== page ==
the responsibility of the artist in society

the responsibility of the artist in society is like an educator, a thinker, a rabbi, a father, a preacher, a prophet at the gate. it is his duty to preserve the things that have taken place. the artist must raise ideas, point out the direction, and continually flow like a stream within society.
i encountered this (slightly paraphrased) quote by the israeli sculpter, yitzkhak danziger, last week at the tel aviv art museum. it originally appeared in hebrew, in the july 22, 1977 edition of haaretz, explaining some of the philosophy behind a new wave of israeli artists trained at the betzalel academy, whose art was becoming increasingly political.

this quote continued to float through my head today as we went on a day-long field trip, meeting with israeli artists (jewish and arab) in tel aviv and the galilee, who all address issues of coexistence in different ways within their body of work.

  • we visited orna lutski at her studio in tel aviv, and saw slides of her many outdoor sculptures, other more controversial exhibits, and her recent project consisting of photos depicting the flags of mediterranean countries using fabric and women's hands. (e.g., see the israeli flag photo below):

  • we visited the umm el-fahim art gallery in the arab city of umm el-fahim. the gallery was established in 1996, and works to bring art to the residents of the city, and also build connections between jewish and arab artists, thereby also bridging the gap between umm el-fahim and neighboring jewish cities and kibbutzim. their current project is a fascinating photography exhibit, attempting to document the social history of the many arab towns in the region, some of which were destroyed and/or abandoned in 1948.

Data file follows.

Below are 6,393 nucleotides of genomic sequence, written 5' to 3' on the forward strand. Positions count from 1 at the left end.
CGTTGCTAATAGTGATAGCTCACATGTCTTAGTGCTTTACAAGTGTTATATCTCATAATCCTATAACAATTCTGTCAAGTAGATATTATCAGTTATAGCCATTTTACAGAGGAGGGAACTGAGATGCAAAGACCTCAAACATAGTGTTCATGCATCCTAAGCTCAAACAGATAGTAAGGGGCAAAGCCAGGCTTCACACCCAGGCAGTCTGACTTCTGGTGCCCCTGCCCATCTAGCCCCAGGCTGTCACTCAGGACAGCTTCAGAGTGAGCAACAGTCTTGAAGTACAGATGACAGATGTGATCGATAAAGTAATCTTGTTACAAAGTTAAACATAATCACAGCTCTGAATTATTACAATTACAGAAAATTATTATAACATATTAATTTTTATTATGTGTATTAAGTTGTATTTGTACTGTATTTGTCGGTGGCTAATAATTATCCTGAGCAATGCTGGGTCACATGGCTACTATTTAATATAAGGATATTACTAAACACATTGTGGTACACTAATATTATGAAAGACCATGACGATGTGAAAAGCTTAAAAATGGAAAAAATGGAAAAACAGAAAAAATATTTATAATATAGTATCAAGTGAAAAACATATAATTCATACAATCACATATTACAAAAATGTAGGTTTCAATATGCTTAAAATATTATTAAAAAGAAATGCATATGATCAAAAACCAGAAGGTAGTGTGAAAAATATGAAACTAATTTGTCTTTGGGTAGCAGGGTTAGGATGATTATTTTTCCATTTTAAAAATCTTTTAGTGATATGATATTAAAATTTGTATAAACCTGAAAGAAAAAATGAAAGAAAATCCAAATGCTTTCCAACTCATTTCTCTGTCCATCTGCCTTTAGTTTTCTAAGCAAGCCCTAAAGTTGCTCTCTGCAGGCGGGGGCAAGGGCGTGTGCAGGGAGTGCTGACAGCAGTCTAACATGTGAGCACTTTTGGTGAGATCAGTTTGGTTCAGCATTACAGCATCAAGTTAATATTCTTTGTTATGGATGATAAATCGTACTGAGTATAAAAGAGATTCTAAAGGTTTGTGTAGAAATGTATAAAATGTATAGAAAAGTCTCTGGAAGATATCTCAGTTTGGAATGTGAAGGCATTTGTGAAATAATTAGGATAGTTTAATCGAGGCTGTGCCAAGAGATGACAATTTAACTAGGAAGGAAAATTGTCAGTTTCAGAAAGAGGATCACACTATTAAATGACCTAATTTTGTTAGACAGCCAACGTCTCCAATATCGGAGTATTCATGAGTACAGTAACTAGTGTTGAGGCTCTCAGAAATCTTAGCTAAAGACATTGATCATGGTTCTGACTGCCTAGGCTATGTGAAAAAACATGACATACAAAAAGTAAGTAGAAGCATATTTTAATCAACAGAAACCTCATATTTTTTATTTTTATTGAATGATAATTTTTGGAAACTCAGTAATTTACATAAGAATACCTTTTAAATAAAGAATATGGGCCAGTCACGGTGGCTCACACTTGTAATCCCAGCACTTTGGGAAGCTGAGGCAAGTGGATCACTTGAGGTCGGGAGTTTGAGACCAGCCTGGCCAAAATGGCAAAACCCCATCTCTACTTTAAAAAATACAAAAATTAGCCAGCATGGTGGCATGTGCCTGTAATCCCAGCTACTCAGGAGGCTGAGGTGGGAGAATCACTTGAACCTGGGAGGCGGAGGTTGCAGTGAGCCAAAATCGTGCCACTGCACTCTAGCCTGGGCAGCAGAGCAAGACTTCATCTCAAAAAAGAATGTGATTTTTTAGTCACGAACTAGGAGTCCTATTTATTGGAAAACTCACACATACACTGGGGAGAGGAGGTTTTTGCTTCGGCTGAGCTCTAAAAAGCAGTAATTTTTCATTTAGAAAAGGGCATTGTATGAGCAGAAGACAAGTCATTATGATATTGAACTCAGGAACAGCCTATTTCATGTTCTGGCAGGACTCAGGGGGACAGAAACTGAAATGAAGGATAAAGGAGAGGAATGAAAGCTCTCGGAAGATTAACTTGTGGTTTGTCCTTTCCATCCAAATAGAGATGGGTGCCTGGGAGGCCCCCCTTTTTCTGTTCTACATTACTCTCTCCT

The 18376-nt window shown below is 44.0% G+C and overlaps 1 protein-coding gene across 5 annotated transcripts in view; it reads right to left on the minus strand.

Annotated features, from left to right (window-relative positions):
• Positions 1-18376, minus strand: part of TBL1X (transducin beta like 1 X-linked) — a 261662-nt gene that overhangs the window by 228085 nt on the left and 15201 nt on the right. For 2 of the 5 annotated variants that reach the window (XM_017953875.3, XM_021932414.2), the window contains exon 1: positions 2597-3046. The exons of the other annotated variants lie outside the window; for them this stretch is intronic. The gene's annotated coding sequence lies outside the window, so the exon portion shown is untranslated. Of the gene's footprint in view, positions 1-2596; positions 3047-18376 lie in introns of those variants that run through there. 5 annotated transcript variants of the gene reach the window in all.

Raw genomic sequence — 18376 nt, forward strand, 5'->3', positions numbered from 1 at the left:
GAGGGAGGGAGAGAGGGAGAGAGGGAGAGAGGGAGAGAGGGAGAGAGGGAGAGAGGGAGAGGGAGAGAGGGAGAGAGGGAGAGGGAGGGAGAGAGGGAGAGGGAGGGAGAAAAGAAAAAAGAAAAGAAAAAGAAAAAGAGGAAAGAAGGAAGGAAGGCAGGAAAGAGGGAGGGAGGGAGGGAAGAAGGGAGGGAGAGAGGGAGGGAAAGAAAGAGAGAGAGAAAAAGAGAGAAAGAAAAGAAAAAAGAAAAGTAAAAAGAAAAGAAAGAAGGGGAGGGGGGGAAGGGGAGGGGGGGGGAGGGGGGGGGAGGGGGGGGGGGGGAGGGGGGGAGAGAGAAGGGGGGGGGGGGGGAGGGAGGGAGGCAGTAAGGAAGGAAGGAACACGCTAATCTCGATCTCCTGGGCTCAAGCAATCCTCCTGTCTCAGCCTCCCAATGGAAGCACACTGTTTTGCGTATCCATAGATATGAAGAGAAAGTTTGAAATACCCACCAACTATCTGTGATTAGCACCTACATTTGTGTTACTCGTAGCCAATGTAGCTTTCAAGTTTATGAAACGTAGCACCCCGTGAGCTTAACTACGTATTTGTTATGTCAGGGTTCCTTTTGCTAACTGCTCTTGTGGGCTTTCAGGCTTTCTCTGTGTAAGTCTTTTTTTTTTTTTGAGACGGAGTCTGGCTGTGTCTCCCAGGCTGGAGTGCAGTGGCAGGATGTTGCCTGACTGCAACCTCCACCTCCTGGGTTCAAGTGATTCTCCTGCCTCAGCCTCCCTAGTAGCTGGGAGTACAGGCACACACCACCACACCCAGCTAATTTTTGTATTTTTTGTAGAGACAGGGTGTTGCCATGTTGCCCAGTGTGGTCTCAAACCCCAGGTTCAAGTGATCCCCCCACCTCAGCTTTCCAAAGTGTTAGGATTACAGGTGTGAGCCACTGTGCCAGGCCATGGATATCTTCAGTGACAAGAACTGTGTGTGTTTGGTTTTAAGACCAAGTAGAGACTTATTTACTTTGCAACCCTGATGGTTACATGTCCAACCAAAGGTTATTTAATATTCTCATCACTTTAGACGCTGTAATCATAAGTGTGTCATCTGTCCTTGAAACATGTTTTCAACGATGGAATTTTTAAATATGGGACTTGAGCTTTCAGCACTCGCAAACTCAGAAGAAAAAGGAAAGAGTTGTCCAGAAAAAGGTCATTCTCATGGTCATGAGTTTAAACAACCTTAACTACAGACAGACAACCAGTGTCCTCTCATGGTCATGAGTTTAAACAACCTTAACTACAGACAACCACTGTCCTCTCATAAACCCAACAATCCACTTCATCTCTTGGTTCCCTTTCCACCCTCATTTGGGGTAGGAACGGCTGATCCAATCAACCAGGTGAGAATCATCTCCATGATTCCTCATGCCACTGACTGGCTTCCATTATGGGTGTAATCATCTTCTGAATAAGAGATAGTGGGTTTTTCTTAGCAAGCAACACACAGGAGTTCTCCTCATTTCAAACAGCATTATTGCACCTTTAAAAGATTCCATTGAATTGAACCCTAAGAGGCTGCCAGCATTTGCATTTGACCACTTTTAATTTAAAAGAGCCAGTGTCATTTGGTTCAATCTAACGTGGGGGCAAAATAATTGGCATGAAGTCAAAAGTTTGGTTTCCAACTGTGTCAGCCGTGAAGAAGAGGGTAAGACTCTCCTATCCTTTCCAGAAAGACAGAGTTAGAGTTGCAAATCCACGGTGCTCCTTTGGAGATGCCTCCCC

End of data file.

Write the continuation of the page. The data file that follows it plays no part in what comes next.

• we visited ahmad canaan in the town of tamra, who showed us his sculptures and paintings, many of which express the feelings of diaspora, disempowerment and imprisonment that exist within the arab/palestinan psyche. the exhibit on display featured a recurrent image of a knight on horseback, reflecting, in-part, a looking-back towards the time of saladin, in the 12th century ce.

  • finally, we visited with luis yeshurun, an artist who combines painting and poetry on found pieces of wood. examples of his work can be found here, and here.
all of the pieces that we saw today were products of the artists' creative inspirational moments. some were more overtly political. others were more reflective.

i wonder whether subtle observations reflected in a piece of art can be ultimately just as effective, or even more effective, in changing the status quo than a piece with a more obvious message.

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